The U. S. Fish and Wildlife Service has designated Critical Habitat for the Maryland darter to include: the Deer Creek main channel from Elbow Branch to the Susquehanna River; and Gasheys Run main channel from the Penn Central Railroad crossing south to Swan Creek. The most immediate threats to the Maryland darter are runoff into Deer Creek containing excessive nutrients or wastes and the possible construction of other dams and impoundments that would increase water turbidity. The Recovery Plan calls for monitoring water samples of the Susquehanna River drainage and upper Chesapeake Bay tributaries; restricting collection permits; establishing a state-owned refuge at the Deer Creek rifle; controlling water flows and water quality; and reducing sedimentation from road maintenance, construction, and agricultural pollution.
U.S. Fish and Wildlife Service
Regional Office, Division of Endangered Species
300 Westgate Center Dr.
Hadley, Massachusetts 01035
Collette, B. B., and L. W. Knapp. 1966. "Catalog of Type Specimens of the Darters (Pisces, Percidae, Etheostomatini)." Proceedings of the U.S. Natural History Museum 119(3550):1-88.
Knapp, L. 1976. "Redescription, Relationships and Status of the Endangered Maryland Darter, Etheostoma sellare (Radcliffe and Welsh)." Proceedings of the Biological Society of Washington 89(6):99-117.
U. S. Fish and Wildlife Service. 1985. "Revised Maryland Darter Recovery Plan." U.S. Fish and Wildlife Service, Newton Corner, Massachusetts.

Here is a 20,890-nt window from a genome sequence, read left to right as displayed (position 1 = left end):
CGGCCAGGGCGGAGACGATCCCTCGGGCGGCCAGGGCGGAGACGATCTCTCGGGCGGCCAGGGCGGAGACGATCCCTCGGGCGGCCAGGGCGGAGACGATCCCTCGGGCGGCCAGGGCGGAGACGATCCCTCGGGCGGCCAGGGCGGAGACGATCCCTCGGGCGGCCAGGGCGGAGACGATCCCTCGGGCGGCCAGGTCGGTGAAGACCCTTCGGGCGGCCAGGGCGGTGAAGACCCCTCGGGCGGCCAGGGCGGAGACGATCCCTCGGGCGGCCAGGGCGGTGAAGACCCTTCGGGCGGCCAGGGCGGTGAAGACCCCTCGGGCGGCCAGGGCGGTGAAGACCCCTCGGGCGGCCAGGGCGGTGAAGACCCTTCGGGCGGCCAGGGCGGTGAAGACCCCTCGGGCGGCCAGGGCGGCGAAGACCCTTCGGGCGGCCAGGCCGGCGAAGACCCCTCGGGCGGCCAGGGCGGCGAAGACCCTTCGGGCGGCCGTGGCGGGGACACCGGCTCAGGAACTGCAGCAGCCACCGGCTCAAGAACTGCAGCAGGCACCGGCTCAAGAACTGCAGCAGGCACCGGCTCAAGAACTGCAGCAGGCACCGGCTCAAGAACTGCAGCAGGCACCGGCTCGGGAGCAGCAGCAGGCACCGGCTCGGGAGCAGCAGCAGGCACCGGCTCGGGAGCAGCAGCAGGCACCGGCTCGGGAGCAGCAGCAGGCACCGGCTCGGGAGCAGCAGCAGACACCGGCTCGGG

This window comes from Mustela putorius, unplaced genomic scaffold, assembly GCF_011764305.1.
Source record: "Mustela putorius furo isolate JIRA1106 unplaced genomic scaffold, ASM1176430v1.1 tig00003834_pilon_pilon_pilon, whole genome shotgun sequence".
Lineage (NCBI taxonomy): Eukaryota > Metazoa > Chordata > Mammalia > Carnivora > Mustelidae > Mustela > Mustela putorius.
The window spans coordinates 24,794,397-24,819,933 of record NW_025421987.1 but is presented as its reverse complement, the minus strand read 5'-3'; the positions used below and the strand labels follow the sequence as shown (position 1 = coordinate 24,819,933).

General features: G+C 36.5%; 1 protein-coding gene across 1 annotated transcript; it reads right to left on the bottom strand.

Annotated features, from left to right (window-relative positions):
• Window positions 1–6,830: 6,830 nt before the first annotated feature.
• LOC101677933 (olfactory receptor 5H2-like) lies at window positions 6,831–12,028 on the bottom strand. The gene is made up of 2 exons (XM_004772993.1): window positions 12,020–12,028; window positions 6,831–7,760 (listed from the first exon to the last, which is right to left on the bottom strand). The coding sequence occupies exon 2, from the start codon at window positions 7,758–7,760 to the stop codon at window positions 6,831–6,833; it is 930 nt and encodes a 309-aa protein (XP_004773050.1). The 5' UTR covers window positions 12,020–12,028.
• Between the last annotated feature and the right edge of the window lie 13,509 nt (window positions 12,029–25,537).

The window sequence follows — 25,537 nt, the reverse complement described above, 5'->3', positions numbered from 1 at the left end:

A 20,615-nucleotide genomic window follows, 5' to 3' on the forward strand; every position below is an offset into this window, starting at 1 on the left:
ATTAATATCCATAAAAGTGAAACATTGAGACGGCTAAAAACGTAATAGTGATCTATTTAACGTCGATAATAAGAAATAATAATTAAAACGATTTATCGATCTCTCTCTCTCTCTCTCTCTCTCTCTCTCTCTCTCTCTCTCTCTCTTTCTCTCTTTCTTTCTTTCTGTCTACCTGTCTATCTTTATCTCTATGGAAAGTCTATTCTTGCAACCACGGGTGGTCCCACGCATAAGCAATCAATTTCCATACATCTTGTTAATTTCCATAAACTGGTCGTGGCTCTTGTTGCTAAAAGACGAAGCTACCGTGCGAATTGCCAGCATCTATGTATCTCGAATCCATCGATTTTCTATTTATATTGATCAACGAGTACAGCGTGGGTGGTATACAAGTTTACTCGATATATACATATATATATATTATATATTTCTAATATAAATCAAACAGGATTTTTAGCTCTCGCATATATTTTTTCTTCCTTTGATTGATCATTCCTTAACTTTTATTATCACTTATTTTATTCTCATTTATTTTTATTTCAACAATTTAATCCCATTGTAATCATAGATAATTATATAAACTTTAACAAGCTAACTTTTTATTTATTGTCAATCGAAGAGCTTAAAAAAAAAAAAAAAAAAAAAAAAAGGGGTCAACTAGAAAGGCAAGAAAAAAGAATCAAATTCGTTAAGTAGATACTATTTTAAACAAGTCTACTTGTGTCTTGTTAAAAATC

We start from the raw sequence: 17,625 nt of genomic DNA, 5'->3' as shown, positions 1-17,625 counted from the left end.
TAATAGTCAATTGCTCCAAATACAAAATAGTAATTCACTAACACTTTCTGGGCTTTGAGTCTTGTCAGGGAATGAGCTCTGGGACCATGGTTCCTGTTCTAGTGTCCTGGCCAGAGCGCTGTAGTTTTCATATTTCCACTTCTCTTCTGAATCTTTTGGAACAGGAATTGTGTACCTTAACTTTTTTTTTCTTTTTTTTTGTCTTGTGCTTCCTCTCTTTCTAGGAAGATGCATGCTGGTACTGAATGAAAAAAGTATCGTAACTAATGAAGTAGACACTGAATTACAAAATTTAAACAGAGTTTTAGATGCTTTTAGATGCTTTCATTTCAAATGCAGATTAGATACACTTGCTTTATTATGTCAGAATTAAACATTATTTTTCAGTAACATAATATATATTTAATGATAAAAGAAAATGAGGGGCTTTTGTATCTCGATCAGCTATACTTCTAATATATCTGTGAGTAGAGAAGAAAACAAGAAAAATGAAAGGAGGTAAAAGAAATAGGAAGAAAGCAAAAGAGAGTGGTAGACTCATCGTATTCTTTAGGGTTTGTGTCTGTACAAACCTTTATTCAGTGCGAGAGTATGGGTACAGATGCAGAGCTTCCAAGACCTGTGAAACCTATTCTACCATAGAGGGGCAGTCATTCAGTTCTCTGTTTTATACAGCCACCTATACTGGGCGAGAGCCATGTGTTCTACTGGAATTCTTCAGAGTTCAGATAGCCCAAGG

"Maryland Darter." Beacham's Guide to the Endangered Species of North America. . Encyclopedia.com. (July 18, 2019). https://www.encyclopedia.com/environment/science-magazines/maryland-darter
"Maryland Darter." Beacham's Guide to the Endangered Species of North America. . Retrieved July 18, 2019 from Encyclopedia.com: https://www.encyclopedia.com/environment/science-magazines/maryland-darter
Encyclopedia.com gives you the ability to cite reference entries and articles according to common styles from the Modern Language Association (MLA), The Chicago Manual of Style, and the American Psychological Association (APA).
Within the “Cite this article” tool, pick a style to see how all available information looks when formatted according to that style. Then, copy and paste the text into your bibliography or works cited list.
Because each style has its own formatting nuances that evolve over time and not all information is available for every reference entry or article, Encyclopedia.com cannot guarantee each citation it generates. Therefore, it’s best to use Encyclopedia.com citations as a starting point before checking the style against your school or publication’s requirements and the most-recent information available at these sites:
Modern Language Association
The Chicago Manual of Style
American Psychological Association
- Most online reference entries and articles do not have page numbers. Therefore, that information is unavailable for most Encyclopedia.com content. However, the date of retrieval is often important. Refer to each style’s convention regarding the best way to format page numbers and retrieval dates.
- In addition to the MLA, Chicago, and APA styles, your school, university, publication, or institution may have its own requirements for citations. Therefore, be sure to refer to those guidelines when editing your bibliography or works cited list.